Her body shook at the visceral recollection, but her lower half remained numb.

It was a miracle she had survived this long—hours? Days? Other injured soldiers of the PDF would need the bed, she knew, other, more fortunate men and women who would live out the rest of their lives as cripples—but who would, all the same, live.

It would be a mercy to kill her, they would be saying now, to spare her however much more of these torture.

She didn't want to die. Not so soon; not so young. She had been invincible, the scrappy young undercover who had risen to the ranks of the PDF and knew she would keep rising. She'd marched proudly with her regiment. She shouldn't have been injured like this, shouldn't be ruined and thrown away without accomplishing anything at all with her life.

Knowing this only added to the all-consuming pain. She didn't want to die, but couldn't even summon the energy to croak as much through her parched lips.

So Kierm prayed.

She prayed to the Emperor, Creator of All, who watched from the Golden Throne. She prayed to His Nine Sons. She prayed to the Omnissiah and the beeping machine spirits that surrounded her cot. She prayed to the small saints and ancestors of the underhive. She prayed to St. Melchias the Wanderer, for what was this road down which she tossed and turned in her bed but life's final pathway, in need of warding? She prayed to Two-Faced Miettra, the Trickster Hag, for what needed she here but to cheat the dice one last time? She prayed, and prayed, and prayed, but heard only silence, and felt only agony and creeping numbness.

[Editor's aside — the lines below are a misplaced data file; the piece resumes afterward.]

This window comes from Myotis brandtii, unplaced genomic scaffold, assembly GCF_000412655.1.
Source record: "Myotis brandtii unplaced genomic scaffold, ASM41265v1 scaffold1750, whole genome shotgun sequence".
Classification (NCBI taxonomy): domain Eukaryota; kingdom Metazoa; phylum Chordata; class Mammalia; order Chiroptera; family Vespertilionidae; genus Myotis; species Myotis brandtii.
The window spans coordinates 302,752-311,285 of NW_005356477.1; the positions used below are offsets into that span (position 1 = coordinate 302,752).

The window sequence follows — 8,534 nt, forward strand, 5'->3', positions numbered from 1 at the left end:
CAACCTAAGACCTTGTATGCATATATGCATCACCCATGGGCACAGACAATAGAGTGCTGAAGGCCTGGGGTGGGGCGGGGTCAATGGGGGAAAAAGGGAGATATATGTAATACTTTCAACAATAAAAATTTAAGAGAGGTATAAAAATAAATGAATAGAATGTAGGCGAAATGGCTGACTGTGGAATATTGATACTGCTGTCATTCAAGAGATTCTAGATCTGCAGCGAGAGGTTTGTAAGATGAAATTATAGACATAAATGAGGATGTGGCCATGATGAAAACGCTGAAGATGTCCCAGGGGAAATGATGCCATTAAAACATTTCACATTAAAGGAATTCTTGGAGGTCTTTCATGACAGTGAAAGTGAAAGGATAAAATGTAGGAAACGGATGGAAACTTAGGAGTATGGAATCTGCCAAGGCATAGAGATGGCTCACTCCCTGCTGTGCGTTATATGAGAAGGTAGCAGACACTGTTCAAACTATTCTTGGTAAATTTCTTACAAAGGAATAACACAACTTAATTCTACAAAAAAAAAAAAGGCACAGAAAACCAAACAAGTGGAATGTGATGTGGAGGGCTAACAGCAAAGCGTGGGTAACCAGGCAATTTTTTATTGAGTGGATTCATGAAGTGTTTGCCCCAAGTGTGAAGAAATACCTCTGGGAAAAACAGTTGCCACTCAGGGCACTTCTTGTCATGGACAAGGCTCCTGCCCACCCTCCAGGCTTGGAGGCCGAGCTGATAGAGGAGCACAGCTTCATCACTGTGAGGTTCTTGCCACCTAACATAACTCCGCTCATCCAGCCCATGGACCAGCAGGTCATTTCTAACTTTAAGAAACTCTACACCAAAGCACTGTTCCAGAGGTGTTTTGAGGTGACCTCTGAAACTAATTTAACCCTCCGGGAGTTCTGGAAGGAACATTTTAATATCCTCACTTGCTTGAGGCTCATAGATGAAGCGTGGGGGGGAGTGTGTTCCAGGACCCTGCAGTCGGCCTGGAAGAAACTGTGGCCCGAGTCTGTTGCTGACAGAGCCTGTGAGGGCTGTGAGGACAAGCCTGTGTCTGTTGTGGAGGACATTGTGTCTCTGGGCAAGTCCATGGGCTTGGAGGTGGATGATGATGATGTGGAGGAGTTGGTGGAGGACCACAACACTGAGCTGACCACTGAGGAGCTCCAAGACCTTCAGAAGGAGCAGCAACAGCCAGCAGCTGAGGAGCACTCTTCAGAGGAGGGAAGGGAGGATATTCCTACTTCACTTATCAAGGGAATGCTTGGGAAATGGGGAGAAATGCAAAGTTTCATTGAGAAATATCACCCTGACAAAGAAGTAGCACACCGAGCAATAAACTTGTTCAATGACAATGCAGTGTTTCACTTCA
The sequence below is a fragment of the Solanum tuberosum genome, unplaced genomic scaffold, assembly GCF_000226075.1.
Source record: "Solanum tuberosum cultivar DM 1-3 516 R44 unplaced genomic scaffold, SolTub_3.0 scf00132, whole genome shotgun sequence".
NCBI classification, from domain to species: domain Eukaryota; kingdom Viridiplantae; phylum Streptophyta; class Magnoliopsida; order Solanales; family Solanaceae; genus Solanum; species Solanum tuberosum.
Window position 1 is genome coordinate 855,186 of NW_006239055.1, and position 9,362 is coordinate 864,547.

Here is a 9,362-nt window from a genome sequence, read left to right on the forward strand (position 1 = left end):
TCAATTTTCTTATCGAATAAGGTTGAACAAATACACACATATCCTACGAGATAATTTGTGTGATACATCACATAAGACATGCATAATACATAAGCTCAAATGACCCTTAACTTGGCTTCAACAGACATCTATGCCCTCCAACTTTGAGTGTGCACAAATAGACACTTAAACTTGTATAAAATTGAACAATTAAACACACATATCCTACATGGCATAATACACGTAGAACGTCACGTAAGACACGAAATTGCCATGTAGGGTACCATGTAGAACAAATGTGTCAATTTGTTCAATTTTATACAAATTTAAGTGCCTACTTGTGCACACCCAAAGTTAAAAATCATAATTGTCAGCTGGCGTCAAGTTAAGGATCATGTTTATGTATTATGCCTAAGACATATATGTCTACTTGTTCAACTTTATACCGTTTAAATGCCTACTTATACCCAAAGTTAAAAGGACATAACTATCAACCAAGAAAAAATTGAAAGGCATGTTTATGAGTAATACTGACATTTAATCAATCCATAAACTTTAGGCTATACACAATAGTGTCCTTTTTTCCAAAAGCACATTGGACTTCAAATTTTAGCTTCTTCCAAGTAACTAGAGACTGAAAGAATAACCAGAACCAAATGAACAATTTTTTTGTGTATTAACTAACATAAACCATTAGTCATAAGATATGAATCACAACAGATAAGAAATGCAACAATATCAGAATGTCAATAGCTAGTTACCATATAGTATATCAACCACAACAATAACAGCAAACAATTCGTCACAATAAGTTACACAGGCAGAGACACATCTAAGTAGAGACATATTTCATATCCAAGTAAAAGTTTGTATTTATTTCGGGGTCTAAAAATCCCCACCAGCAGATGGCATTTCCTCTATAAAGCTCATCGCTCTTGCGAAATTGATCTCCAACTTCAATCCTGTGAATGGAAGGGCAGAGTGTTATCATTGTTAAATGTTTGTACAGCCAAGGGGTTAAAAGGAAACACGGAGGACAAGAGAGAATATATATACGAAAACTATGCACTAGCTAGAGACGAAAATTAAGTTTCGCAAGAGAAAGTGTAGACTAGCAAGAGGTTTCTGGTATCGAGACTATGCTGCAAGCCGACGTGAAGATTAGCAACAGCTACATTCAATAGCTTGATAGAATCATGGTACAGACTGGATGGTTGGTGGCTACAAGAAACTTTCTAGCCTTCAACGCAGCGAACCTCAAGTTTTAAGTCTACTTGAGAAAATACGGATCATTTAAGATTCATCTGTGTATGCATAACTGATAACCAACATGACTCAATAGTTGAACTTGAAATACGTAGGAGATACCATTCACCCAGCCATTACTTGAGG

She slept. Her bowels moved, accompanied by pulsating waves of unbearable pain and, she imagined, an undammable flow of blood. She was fed several spoonfuls of soup and several sips of water by gentle hands—sustenance forced back out in a fit of weak, retching convulsions. Her head was held, stroked, and sponged clean.

She wondered, in her nausea, weakness and disorientation, who cared for her. The Sisters Hospitalier? Insanity. She was nobody, absolutely nothing of importance. She prayed. She wept.

She slept, and was torn back into waking by the pain of their changing her bandages, red sodden bandages, where clean white linen had been applied.

Had it been days nice her platoon was killed, now? Or hours? Had she only just been dragged in off the corpse heap? Or were the staff so overworked by a press on injuries that they had put off changing her bandages for far longer than they needed to? Had they changed her bandages before, without her noticing? No, she would have felt that pain. She prayed. She wept.

Her delirium deepened. White flashes of light interrupted her attempts at concentration, and her limbs tingled. A miasmatic fugue descended on her, deadening and crazing her thoughts. Always there was the pain, the insane predator gnawing on the coiled ropes of her intestines.

She began to fear death less, and hope for it more than half-heartedly. She wouldn't recover from this. Why didn't the chirurgeons kill her? She was a drain on their time, energy and resources, and every moment she spent alive—every crawling, rattling breath—she spent in pain. She hated them for not killing her, hated the Emperor for being spiteful enough to prolong her torment so.